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At its December 14 meeting, the Federal Reserve signaled that it was thinking about three more interest rate increases in 2017 instead of two. (The Fed raised interest rates by 25 basis points on December 14. That was the Fed’s first interest rate increase in 2016.)

So far at least the financial markets disagree.

Oh, the Fed’s decision and signal did change market sentiment. The financial markets now believe that two interest rate increases are likely in 2017. Before December 14 the betting was on a single increase for the year ahead.

But Wall Street economists still believe that three increases is a move that’s off the table, according to a Financial Times survey of 31 Wall Street economists. Those results are backed up by the Fed Funds futures market. The CME Fed Watch calculations, based on pricing in the futures market, say there’s just a tiny 4% chance of a Fed move at the central bank’s February meeting. Those odds stay heavily weighted against a rate increase at the March (just 25%) and May (just 33%) meetings. It isn’t until the June meeting that the odds for an interest rate increase push above 50%.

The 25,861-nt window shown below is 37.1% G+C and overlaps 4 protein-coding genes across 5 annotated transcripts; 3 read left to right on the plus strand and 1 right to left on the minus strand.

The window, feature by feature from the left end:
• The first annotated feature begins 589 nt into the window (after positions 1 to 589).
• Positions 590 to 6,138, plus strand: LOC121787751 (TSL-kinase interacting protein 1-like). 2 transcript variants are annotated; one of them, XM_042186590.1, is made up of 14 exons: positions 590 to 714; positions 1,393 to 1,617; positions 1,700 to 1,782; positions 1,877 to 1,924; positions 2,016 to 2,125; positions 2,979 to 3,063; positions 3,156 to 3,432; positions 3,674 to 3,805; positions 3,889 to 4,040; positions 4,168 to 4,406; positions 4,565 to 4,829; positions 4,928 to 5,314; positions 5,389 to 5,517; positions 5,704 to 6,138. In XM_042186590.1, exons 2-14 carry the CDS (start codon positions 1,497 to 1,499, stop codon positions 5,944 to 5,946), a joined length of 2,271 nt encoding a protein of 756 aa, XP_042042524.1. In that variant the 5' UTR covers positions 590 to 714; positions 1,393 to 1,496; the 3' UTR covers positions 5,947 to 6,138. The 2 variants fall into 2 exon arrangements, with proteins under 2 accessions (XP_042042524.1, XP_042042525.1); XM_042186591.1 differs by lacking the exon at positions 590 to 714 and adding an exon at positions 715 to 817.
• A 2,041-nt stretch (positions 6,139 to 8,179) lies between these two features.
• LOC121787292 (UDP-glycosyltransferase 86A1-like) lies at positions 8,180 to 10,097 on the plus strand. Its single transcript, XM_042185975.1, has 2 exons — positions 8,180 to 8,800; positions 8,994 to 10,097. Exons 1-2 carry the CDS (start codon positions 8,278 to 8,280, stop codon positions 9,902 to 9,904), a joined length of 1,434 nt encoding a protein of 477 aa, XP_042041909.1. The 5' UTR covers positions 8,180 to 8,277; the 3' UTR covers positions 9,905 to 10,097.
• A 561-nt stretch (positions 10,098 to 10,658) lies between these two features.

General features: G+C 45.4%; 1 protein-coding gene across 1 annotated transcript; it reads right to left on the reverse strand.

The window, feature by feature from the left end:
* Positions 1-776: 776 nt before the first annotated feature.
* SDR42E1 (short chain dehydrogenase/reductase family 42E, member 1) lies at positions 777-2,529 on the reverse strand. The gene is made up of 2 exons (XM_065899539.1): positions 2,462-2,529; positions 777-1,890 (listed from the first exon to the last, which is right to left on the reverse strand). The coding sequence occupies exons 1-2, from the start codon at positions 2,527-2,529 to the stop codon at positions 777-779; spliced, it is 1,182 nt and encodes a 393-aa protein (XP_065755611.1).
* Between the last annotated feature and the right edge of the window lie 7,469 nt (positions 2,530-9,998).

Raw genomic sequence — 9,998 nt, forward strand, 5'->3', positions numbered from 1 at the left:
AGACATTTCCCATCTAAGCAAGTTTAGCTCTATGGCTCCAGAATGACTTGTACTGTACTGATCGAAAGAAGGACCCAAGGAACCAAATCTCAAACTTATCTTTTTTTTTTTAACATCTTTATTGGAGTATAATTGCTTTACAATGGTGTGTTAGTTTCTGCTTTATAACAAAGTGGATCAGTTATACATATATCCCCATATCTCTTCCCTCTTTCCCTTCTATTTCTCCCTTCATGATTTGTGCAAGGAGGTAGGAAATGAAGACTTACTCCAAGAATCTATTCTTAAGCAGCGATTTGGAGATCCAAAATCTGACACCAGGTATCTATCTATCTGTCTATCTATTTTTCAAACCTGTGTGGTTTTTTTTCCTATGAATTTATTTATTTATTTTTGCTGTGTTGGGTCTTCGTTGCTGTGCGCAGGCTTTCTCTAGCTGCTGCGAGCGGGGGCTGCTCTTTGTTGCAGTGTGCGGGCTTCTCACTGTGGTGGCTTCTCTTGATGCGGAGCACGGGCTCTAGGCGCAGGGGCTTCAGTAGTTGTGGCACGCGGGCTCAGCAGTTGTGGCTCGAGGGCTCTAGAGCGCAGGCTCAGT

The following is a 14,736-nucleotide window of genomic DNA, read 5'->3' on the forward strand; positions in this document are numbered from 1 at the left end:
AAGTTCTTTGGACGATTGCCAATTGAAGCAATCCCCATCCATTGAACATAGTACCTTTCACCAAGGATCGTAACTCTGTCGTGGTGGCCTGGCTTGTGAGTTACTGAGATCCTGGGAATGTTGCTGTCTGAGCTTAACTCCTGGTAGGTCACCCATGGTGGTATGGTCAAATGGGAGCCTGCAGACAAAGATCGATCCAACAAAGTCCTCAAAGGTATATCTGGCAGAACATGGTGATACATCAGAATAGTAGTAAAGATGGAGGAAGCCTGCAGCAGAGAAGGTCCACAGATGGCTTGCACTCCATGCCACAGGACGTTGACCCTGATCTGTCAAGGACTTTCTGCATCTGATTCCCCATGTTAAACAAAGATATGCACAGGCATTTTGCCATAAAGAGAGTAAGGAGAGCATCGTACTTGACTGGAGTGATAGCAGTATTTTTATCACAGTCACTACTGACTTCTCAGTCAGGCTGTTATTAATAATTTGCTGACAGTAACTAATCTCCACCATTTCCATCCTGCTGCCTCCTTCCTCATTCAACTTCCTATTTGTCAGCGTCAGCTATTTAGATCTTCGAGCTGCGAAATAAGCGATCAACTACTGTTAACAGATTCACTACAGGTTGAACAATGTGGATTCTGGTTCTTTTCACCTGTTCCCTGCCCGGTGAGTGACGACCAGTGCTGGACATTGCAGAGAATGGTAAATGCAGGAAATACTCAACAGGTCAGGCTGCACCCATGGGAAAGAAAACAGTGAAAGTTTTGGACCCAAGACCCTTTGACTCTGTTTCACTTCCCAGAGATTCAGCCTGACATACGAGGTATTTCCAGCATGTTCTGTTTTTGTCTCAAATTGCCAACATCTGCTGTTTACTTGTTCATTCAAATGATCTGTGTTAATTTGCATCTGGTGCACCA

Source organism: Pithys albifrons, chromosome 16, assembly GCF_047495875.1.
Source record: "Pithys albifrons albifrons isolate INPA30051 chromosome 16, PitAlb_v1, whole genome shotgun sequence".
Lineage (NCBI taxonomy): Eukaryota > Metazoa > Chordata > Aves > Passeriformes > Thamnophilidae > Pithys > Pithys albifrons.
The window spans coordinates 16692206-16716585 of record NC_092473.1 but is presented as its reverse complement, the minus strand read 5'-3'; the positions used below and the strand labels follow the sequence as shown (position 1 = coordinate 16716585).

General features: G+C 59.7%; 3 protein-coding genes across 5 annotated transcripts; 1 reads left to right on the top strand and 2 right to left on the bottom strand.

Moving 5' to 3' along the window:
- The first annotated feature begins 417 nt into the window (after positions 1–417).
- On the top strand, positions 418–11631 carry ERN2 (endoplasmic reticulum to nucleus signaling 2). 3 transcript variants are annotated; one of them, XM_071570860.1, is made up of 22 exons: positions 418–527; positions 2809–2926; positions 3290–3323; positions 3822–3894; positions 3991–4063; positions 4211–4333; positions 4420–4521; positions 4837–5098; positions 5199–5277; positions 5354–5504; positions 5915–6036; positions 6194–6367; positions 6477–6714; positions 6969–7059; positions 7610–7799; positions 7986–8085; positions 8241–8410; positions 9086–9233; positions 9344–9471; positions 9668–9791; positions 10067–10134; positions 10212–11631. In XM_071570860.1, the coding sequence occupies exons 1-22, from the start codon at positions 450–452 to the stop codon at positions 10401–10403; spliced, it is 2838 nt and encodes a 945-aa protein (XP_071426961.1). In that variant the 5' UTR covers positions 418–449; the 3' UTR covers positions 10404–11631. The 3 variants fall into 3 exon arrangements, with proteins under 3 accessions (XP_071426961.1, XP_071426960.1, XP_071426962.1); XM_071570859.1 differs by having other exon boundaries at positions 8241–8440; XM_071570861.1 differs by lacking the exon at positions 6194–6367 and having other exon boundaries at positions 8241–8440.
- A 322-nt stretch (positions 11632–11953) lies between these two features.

One reason that Wall economists think the Fed will move even more slowly than the Fed has signaled is their relative pessimism about the power of any Trump administration stimulus to add much to U.S. economic growth in 2017. Even if President Trump can deliver on the promises made by candidate Trump on an infrastructure program and big tax cuts, Wall Street economists see that adding just 0.2 percentage points to growth in 2017 with the growth rate for that year at 2.2%. In 2018 the Trump administration’s efforts would push growth up 0.4 percentage points to 2.3% for the year.

With economic growth at those modest rates, Wall Street economists figure that the Fed won’t raise rates three times in 2017.

Which puts the financial markets in an “interesting” bind. Either growth will be as low as Wall Street economists estimate–which would undermine some of the more enthusiastic assumptions behind the rally since the November elections–or growth will be higher than the economists now expect–which would suggest that three interest rates increases from the Fed might indeed be on the table.